Down Syndrome Occurs at the Cell Level
Down Syndrome occurs when a baby is born with 47 chromosomes instead of 26. Let me explain. Normally, a sperm and an egg each contain twenty-three chromosomes. At fertilization they combine to form a cell with forty-six chromosomes. Sperm and egg cells undergo normal divisions, called meiosis, producing exact copies of the original cell. Sometimes, by chance, during meiosis the division is unequal. One cell gets one less chromosome and dies. The other cell gets one extra chromosome and lives. If this cell (95 percent of the time it’s the egg) joins with the sperm (or egg), the resulting fertilized egg contains forty-seven chromosomes. In the case of Down Syndrome, the extra chromosome is number 21. The genetic name for this syndrome is trisomy 21, that is, the cells have three number-21 chromosomes. There are other trisomies that usually end in miscarriage or early infant death.
Why an extra chromosome causes the features of Down Syndrome is unknown. This unequal division of cells is called nondisjunction. It occurs by chance and accounts for 95 percent of the chromosome abnormalities in Down Syndrome. A rare genetic form of this syndrome (occurring in around 2 to 3 percent of these babies) happens by the mechanism of translocation. In this situation, one of the number-21 chromosomes parts company with its mate. Next, it attaches to another chromosome, giving the appearance of the cell having only forty-five chromosomes. However, the person is normal because he or she has all the genetic material of forty-six chromosomes. When a sperm or an egg from this normal person containing the translocated number-21 chromosome joins with another sperm or egg, the resulting fertilized egg appears to have forty-six chromosomes, but actually has three number-21 chromosomes.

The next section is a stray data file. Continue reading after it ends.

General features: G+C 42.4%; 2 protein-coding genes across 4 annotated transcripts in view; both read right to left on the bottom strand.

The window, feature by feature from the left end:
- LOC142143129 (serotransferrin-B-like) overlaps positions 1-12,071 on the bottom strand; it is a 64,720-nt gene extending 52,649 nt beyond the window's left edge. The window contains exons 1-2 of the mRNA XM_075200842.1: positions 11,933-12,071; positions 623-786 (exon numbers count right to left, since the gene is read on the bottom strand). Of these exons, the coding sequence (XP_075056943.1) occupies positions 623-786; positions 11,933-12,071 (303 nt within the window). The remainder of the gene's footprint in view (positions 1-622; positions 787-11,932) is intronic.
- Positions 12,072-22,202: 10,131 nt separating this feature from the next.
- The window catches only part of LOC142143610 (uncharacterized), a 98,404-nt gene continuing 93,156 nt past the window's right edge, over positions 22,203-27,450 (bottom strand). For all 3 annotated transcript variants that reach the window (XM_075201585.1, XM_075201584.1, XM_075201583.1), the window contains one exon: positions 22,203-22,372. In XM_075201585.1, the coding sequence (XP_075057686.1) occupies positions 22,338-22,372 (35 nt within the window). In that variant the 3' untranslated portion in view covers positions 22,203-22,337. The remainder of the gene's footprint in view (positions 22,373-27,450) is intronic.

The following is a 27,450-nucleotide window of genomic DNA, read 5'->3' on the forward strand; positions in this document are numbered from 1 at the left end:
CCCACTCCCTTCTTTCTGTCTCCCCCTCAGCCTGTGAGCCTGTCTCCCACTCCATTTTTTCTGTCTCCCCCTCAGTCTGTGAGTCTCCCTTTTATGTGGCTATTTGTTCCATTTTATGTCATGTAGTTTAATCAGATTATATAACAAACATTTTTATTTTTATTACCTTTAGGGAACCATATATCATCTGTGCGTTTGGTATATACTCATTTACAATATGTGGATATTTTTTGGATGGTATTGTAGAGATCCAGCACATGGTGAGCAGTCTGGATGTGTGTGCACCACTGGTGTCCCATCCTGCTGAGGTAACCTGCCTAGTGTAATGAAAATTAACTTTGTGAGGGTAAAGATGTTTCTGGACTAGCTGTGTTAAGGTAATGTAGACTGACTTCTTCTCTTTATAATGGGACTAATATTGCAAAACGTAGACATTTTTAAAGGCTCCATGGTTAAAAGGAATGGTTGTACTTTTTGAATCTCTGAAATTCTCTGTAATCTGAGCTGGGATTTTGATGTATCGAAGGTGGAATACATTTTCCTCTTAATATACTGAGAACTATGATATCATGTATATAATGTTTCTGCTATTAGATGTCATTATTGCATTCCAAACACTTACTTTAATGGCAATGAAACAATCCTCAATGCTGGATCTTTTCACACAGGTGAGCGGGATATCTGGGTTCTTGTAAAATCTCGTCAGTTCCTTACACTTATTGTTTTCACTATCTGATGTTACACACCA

Chance or Parent Carrier
To confirm which type of chromosome abnormality your baby has, a geneticist analyzes your baby’s chromosomes in a blood sample. The type of chromosomal abnormality, either nondisjunction or translocation, can be ascertained by looking at the chromosome alignment in your baby’s blood cells. While most translocation abnormalities occur by chance, occasionally one parent is a carrier of cells that may contain a translocated number-21 chromosome and therefore has an increased risk of having more Down Syndrome babies. If the analysis of baby’s blood reveals a translocation type of abnormality, analysis of the parents’ blood will reveal whether this happened by chance or whether a parent is a carrier and therefore has a risk of future babies inheriting this abnormality.
Another type of Down Syndrome is called mosaicism, meaning some of the baby’s cells contain the normal number of chromosomes, and others have an extra number 21. This is why many cells of your baby’s blood are analyzed. Sometimes, but not always, a baby with mosaic Down Syndrome is less affected.
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